‘Free Willy’ (G)By Hal Hinson
Washington Post Staff Writer
July 14, 1993
In this dino-obsessed summer, "Free Willy" is for my money the kids' movie of the season. Directed by Simon Wincer from a script by Keith A. Walker and Corey Blechman, the film has its own beguiling giant -- in this case, a 7,000-pound orca whale named Willy -- and its share of thrills, close calls and just enough uplift to meet the requirements of the genre. But it's more than that.
"Free Willy" is set in the complex, sometimes baffling world that we recognize from our own lives. The hero, for example, isn't an apple-cheeked angel; his name is Jesse (Jason James Richter), and at the beginning of the film he's a street kid, abandoned by his mother, panhandling for spare change, raiding restaurants or knocking off catering trucks for food with his urchin comrades.
One night, after he gets nabbed by the police for a graffiti raid on the whale tank at Northwest Adventure, a Seattle amusement park, he is told that he can either go to juvenile hall or move in with Glen and Annie (Michael Madsen and Jayne Atkinson), his new foster parents.
Both choices make him want to puke. Plus he has to clean up the mess he made at the park. But since his back is against the wall, he decides to shack up with these new folks, at least until he can bust out and find his real mom, who, he keeps hoping, will someday rescue him from all these deadbeats and squares (i.e., grown-ups).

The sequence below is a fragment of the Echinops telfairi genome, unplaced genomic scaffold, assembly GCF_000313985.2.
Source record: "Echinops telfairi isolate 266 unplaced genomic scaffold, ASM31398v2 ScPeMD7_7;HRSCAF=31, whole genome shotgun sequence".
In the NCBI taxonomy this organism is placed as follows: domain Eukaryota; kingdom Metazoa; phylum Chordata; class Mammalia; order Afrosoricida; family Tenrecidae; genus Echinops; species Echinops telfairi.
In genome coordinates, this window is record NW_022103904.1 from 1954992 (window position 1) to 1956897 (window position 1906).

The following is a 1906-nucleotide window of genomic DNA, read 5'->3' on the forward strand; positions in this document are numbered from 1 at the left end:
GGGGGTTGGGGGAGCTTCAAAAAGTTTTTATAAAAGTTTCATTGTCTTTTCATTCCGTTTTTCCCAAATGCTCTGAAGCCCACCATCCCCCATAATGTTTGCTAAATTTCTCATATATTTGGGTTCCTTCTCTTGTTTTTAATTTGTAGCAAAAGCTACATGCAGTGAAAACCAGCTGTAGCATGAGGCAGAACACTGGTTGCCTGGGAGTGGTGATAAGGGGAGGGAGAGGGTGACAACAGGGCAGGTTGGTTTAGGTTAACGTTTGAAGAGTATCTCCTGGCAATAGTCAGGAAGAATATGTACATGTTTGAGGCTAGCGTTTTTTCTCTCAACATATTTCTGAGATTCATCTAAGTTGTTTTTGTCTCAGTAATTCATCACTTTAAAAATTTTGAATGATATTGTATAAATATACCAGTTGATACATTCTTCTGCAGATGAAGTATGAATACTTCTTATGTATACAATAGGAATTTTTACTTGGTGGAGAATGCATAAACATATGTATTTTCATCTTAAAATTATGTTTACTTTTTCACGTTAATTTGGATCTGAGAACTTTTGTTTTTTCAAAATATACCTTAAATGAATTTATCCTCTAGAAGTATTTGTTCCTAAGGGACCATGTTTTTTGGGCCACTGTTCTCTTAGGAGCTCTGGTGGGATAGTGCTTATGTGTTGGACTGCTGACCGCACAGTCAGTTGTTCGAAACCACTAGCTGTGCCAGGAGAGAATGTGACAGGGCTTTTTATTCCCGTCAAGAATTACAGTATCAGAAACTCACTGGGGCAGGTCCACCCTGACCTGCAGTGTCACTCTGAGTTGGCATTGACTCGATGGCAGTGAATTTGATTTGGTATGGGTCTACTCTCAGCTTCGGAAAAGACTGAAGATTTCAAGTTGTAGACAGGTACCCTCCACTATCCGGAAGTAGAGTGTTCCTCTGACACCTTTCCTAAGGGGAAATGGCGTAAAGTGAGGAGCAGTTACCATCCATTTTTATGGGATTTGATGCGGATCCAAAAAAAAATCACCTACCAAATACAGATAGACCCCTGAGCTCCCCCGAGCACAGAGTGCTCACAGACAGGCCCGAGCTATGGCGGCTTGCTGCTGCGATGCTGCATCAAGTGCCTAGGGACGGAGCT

By presenting Jesse as a genuine malcontent -- surly, uncooperative and filled with resentment -- the filmmakers have provided us with the kind of emotional tension that is all too rare in films of this type. Nobody can reach Jesse, least of all his new "jailers," and if something doesn't turn him around soon, he may simply fall between the cracks of the system and become a kind of real-life "lost boy."
This turnabout comes, strangely enough, while he is working off his punishment at the amusement park. It's here that Jesse meets Willy, the 3 1/2-ton whale who's supposed to be the park's star attraction. Instead -- to his money-hungry owner's fast-growing chagrin -- he has locked himself in his dressing room (figuratively speaking, of course) and refuses to take the stage.
Like Jesse, Willy was separated early from his mother, leaving him emotionally damaged and virtually worthless to his greedy owner, who is beginning to think -- what with the insurance and all -- that this whale of a mistake is worth more dead than alive. Willy is also a malcontent, and when Jesse first approaches him, his loving but frustrated trainer, Rae (Lori Petty), warns the boy to keep his distance. "Most orcas are smart and nice," Rae tells Jesse, "but Willy is smart and mean." And so when Jesse accidentally falls into Willy's tank, we have every reason to fear for the worst.